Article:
Concerns had been raised after those with other types of coronavirus – which are less dangerous and cause the common cold – were able, in tests, to be reinfected within a year.
A jab against coronavirus should last for several years at least, said the British scientist whose own vaccine project is the global front-runner (stock photo)
But Professor Gilbert told the Commons science and technology committee there may be a better result from a vaccine than the natural immunity acquired when individuals simply recover from a virus.
She said: ‘Vaccines have a different way of engaging with the immune system, and we follow people in our studies using the same type of technology to make the vaccines for several years, and we still see strong immune responses.
‘It’s something we have to test and follow over time – we can’t know until we actually have the data – but we’re optimistic based on earlier studies that we will see a good duration of immunity, for several years at least, and probably better than naturally-acquired immunity.’
Professor Sarah Gilbert, an expert leading an Oxford University team that is devising a vaccine, told MPs she was optimistic that a vaccine would provide ‘a good duration of immunity’
Asked for a timeline on the vaccine, after the prospect was raised of facing the winter without one, Professor Gilbert told the committee: ‘I hope we can improve on those timelines and come to your rescue.’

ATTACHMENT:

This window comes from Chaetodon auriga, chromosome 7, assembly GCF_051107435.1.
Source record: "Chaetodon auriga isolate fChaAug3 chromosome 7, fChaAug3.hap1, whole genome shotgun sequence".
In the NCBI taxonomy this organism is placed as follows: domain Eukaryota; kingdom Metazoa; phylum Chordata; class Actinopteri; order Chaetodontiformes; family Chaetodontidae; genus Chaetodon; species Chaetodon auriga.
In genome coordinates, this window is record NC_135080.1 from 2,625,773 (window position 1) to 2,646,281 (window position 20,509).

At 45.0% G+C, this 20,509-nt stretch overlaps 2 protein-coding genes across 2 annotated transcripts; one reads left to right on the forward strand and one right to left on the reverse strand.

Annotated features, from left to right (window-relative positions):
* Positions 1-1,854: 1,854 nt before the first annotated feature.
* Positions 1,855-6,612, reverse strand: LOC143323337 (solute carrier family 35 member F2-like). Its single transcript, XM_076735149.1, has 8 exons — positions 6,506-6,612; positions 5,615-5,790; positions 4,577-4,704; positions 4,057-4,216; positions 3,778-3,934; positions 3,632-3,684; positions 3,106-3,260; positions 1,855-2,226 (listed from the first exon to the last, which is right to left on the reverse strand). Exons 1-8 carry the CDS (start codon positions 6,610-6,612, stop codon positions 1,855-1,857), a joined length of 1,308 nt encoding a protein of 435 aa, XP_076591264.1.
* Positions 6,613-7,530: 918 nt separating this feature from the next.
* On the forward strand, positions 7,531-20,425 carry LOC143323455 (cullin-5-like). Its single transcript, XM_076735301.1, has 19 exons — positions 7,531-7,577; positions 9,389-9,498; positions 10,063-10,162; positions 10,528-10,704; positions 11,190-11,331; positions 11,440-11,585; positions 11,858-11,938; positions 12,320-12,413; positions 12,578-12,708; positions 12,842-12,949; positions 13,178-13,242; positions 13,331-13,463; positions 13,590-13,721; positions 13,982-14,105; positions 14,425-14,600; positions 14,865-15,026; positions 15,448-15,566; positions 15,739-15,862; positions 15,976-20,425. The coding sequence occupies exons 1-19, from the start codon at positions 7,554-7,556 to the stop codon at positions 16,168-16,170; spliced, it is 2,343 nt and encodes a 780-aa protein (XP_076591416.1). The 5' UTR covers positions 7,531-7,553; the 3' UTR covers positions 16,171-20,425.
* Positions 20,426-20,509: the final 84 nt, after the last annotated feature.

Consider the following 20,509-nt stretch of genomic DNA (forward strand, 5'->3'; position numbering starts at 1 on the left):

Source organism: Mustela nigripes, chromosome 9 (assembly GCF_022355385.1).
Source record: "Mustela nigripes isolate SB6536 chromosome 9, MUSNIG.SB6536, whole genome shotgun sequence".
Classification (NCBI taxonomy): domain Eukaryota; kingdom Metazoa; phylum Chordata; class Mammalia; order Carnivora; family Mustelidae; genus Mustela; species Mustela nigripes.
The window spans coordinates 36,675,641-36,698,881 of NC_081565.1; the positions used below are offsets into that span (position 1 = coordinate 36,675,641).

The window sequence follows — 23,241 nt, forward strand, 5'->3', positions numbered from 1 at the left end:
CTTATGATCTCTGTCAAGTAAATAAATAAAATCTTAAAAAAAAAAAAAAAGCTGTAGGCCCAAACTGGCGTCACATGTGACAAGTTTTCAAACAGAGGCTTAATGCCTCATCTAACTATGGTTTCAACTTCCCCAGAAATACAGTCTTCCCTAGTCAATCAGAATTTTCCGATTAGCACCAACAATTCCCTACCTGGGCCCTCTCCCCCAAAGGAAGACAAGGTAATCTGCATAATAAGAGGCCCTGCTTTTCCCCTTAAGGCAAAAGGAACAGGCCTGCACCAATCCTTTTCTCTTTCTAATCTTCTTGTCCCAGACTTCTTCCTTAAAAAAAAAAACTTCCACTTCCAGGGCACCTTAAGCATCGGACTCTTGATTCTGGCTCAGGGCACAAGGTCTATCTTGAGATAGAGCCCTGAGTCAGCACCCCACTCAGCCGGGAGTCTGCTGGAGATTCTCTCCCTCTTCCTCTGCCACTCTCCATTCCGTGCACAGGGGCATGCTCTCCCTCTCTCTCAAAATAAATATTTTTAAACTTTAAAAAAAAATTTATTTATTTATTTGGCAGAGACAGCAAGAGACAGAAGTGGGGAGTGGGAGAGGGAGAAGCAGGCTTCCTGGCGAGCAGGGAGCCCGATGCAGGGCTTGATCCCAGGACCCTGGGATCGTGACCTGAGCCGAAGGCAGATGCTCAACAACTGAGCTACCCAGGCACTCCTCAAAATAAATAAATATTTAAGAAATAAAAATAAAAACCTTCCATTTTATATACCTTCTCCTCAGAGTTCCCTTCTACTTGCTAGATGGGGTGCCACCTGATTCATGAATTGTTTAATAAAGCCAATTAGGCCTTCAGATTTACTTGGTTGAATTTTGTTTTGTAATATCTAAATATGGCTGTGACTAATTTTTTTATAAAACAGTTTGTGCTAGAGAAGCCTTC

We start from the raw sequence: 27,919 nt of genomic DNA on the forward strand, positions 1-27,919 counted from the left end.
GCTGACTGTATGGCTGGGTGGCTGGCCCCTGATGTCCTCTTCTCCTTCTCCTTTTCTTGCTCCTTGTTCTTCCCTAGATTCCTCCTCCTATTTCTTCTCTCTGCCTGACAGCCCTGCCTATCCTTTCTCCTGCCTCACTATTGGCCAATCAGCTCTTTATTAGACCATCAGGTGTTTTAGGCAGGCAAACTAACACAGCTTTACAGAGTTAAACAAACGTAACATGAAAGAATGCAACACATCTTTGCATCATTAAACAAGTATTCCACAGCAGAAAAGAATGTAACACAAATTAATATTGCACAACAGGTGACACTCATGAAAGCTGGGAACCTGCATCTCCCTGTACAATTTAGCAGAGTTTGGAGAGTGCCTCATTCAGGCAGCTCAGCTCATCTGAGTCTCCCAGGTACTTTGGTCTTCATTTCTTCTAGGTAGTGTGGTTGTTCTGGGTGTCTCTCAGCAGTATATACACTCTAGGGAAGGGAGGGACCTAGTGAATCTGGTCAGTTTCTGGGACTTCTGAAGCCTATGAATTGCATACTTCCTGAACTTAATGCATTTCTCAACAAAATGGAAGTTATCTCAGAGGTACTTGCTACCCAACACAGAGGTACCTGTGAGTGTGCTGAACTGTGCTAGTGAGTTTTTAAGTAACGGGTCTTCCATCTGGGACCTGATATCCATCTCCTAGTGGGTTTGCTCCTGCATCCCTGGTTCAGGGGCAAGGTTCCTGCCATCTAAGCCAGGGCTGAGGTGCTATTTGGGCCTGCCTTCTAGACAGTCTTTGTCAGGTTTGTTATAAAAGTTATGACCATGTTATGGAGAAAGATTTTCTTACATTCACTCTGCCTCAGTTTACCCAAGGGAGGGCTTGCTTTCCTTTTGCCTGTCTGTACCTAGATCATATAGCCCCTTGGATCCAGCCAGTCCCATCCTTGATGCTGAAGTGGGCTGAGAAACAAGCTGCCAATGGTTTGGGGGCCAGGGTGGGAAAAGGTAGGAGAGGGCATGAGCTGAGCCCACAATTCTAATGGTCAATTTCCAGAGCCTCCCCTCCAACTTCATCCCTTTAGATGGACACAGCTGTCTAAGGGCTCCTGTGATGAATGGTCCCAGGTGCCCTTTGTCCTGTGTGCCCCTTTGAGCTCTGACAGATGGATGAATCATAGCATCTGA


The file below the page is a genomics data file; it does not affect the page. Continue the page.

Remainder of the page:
Some 8,000 Britons are taking part in a major trial of the Oxford vaccine, which is being manufactured by pharmaceutical firm AstraZeneca. But, as rates of coronavirus have fallen in this country, researchers are also aiming to vaccinate 4,000 individuals in Brazil and 2,000 in South Africa.
It comes as an experimental coronavirus vaccine being tested by Pfizer Inc and its German partner BioNTech produced neutralizing antibodies were between 1.8 and 2.8 times greater than those seen in recovered patients.
The vaccine candidate uses part of the pathogen’s genetic code to get the body to recognize the coronavirus and attack it if a person becomes infected.
How the injectable vaccines from Imperial College London and Oxford University would work
The trial, which used 45 people in three groups and a control group, showed encouraging early results.
‘We still have a ways to go and we’re testing other candidates as well,’ Philip Dormitzer, chief scientific officer at Pfizer’s research laboratories, told STAT News.